Finding the Rainbow: Rachel McGrath on Miscarriages, Writing, and Staying Positive

One of the best parts of reading Finding the Rainbow by Rachel McGrath is feeling like you’re talking to an old friend. In her memoir about recurrent pregnancy loss, she shares her story with candor, humor, and truth, fully acknowledging the pain and hope that live in tension in the hearts of women who go through this kind of struggle.

In my review, I gave Rachel’s book five stars and recommend it highly (purchase links are at the bottom). Rachel kindly agreed to let me ask her some questions to find out more about her personal journey and her decision to write about it.

Tegan: What made you decide to write a book about your experiences?
Rachel: I actually didn’t start out with the intention to write a book What I do remember is writing down my experiences in the form of a journal as a way to help me through the hardest times (particularly the miscarriages). I remember sitting in bed for hours, trying not to feel sorry for myself. By writing about what had happened, it helped me find ways to look at the future differently, perhaps more optimistically and to always find a hopeful angle. I had kept it all on a Word document, and when I realised how much I had written, I started to play with the formatting and layout, thinking that perhaps if someone else read this story, it might help them feel less isolated throughout the experience.

Tegan: How did you decide what to share and what to keep private? I was touched by the level of detail you reveal in the book. It helped me connect to you and your story.
Rachel: Unfortunately (for me) I didn’t keep anything private – except names! It is all there, the warts and all, including the ‘almost break up’ with my now husband. I wanted my story to be honest and intimate, so it was important to take my readers through everything, regardless of the consequences. Some of the chapters also exposed some of the feelings, situations and experiences and whilst I did not name anyone, many have come to me after asking who I was referring to. Of course anonymity has been my primary focus for friends and family, but anyone who knows me well have made well calculated guesses. Nevertheless, I did have a few friends and family read it before it was published just to sense check my own sanity, and luckily there have been no friendship fall outs as a result!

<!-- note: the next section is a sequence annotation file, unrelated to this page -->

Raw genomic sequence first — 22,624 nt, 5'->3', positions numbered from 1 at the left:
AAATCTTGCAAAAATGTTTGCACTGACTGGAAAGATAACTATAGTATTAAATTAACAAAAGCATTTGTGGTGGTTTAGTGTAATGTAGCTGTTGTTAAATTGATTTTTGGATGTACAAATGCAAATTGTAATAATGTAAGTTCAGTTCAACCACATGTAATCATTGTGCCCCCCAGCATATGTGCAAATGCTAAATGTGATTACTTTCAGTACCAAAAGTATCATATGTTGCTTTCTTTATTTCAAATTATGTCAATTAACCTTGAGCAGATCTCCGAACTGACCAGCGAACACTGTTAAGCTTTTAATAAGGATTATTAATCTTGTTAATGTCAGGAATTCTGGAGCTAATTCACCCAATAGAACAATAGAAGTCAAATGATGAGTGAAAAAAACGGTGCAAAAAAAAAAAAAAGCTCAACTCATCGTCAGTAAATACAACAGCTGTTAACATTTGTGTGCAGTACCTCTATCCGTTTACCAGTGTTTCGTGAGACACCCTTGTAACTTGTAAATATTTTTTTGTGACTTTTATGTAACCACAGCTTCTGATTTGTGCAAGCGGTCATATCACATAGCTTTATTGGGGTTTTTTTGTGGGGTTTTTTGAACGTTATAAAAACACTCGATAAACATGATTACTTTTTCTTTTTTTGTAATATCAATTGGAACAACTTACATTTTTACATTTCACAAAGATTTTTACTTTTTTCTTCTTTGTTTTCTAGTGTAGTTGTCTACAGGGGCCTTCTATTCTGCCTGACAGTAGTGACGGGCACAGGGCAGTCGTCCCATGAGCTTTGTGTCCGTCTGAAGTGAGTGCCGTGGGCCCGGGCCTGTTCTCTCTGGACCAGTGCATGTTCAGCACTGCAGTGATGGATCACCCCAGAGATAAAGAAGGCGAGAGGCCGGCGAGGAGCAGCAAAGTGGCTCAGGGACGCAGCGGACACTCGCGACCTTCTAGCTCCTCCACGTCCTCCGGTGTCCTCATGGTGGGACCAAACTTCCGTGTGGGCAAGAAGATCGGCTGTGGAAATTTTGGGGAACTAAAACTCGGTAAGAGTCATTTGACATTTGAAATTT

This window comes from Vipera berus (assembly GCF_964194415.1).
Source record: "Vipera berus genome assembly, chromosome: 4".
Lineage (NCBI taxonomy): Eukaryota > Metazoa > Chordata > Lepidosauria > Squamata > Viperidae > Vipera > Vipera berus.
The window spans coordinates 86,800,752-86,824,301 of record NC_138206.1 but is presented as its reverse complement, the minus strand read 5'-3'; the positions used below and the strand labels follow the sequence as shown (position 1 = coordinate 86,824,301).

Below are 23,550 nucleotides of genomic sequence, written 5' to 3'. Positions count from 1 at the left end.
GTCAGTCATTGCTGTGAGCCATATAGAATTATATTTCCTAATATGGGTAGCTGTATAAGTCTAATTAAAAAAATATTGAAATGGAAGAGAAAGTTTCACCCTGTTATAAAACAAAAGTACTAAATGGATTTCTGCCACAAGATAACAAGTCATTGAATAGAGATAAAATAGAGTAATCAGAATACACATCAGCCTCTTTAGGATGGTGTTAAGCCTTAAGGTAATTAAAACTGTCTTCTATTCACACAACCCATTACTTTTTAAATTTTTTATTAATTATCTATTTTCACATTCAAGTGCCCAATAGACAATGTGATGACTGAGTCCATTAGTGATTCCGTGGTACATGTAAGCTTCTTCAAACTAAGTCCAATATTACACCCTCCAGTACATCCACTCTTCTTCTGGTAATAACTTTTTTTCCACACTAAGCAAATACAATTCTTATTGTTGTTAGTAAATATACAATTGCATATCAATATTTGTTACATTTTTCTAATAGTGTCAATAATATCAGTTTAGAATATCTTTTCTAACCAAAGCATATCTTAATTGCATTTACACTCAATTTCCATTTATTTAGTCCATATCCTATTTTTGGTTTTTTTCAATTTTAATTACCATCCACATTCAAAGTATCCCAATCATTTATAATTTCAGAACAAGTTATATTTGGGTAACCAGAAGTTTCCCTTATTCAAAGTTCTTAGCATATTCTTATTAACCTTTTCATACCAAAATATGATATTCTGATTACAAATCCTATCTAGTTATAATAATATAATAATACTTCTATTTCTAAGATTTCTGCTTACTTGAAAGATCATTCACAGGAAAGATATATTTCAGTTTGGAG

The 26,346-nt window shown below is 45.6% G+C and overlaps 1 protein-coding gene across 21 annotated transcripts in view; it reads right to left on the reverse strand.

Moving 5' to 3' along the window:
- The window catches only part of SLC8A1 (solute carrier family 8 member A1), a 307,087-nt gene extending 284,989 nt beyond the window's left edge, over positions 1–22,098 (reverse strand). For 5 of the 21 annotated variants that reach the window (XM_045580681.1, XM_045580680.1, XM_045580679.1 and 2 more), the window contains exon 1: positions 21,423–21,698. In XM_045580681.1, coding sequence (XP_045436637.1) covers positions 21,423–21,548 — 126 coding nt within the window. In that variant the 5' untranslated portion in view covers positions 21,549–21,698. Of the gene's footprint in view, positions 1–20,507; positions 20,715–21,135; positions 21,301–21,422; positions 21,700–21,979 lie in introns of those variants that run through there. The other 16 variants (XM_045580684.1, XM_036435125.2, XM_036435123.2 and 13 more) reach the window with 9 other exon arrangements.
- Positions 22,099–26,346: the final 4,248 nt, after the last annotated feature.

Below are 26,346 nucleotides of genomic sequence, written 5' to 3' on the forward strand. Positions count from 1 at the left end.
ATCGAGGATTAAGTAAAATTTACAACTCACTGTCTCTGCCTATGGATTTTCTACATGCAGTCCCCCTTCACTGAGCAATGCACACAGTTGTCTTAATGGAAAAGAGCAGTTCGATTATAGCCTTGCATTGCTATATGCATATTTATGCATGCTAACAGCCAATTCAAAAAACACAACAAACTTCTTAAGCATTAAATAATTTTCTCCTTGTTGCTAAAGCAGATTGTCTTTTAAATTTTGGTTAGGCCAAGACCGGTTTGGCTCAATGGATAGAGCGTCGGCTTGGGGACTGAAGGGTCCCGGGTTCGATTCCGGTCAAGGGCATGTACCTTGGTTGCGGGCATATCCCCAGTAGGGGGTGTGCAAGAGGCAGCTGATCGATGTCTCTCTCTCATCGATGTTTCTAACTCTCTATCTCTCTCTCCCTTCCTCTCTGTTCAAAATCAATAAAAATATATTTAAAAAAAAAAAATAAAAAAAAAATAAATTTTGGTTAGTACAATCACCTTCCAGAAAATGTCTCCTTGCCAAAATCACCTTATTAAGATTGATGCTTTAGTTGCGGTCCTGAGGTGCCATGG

Tegan: Society in general still struggles to feel comfortable with topics such as infertility and pregnancy loss. What impact do you hope your book will have on how the public views these topics?
Rachel: There are more and more blogs out there on this topic, and I am seeing more books developing/being published with personal stories. It is uncomfortable and even when I tell people about my book, some feel they need to apologise to me. It is not their fault of course, but it has been an interesting way of saying ‘congratulations’! I work in the corporate world and there has definitely been a mixed response to the fact that I wrote about my experiences, as most people would not even share that they are ‘trying’ until they have good news to share. I’m glad however that I have written about it, and I’m pleased with how it is being received. I hope that it helps other women feel comfortable to talk about it, if they want to.

Tegan: How have your friends and family reacted to reading your story?
Rachel: My friends, family and especially my husband have been incredibly supportive, from the first submission right through to my continuous blogging and sharing of my experiences. Many who have read it found it insightful to really understand my emotions, and have said that at times they had not realised how emotional the ride was. Many friends who have dealt with infertility have applauded my honesty and can empathise with much of the book; my husband finds reading the book difficult at times, as it really does bring you back through the pain and heartache in parts.